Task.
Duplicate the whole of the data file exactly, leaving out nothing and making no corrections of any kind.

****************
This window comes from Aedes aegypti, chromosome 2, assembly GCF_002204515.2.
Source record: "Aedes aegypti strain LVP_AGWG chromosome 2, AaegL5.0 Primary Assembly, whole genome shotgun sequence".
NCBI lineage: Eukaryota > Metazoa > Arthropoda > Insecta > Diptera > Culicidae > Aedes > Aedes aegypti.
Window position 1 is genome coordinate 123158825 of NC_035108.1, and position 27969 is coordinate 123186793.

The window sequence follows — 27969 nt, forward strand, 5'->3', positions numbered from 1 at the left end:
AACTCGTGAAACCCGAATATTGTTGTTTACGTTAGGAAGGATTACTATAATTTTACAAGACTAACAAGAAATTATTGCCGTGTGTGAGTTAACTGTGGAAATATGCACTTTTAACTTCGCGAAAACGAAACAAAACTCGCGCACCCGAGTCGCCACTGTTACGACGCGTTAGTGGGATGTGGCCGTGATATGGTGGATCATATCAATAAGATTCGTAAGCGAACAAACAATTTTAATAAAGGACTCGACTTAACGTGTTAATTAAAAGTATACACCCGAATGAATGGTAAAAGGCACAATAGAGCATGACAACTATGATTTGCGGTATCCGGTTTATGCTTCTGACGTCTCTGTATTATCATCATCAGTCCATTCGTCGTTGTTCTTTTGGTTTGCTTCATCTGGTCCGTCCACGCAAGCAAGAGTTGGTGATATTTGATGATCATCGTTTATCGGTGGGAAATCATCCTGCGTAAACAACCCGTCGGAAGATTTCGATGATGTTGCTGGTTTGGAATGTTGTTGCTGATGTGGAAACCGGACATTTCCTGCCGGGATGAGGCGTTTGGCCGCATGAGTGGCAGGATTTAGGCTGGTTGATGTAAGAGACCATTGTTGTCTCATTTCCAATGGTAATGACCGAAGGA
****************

This window comes from Aedes aegypti, chromosome 2, assembly GCF_002204515.2.
Source record: "Aedes aegypti strain LVP_AGWG chromosome 2, AaegL5.0 Primary Assembly, whole genome shotgun sequence".
NCBI lineage: Eukaryota > Metazoa > Arthropoda > Insecta > Diptera > Culicidae > Aedes > Aedes aegypti.
Window position 1 is genome coordinate 123158825 of NC_035108.1, and position 27969 is coordinate 123186793.

The window sequence follows — 27969 nt, forward strand, 5'->3', positions numbered from 1 at the left end:
AACTCGTGAAACCCGAATATTGTTGTTTACGTTAGGAAGGATTACTATAATTTTACAAGACTAACAAGAAATTATTGCCGTGTGTGAGTTAACTGTGGAAATATGCACTTTTAACTTCGCGAAAACGAAACAAAACTCGCGCACCCGAGTCGCCACTGTTACGACGCGTTAGTGGGATGTGGCCGTGATATGGTGGATCATATCAATAAGATTCGTAAGCGAACAAACAATTTTAATAAAGGACTCGACTTAACGTGTTAATTAAAAGTATACACCCGAATGAATGGTAAAAGGCACAATAGAGCATGACAACTATGATTTGCGGTATCCGGTTTATGCTTCTGACGTCTCTGTATTATCATCATCAGTCCATTCGTCGTTGTTCTTTTGGTTTGCTTCATCTGGTCCGTCCACGCAAGCAAGAGTTGGTGATATTTGATGATCATCGTTTATCGGTGGGAAATCATCCTGCGTAAACAACCCGTCGGAAGATTTCGATGATGTTGCTGGTTTGGAATGTTGTTGCTGATGTGGAAACCGGACATTTCCTGCCGGGATGAGGCGTTTGGCCGCATGAGTGGCAGGATTTAGGCTGGTTGATGTAAGAGACCATTGTTGTCTCATTTCCAATGGTAATGACCGAAGGA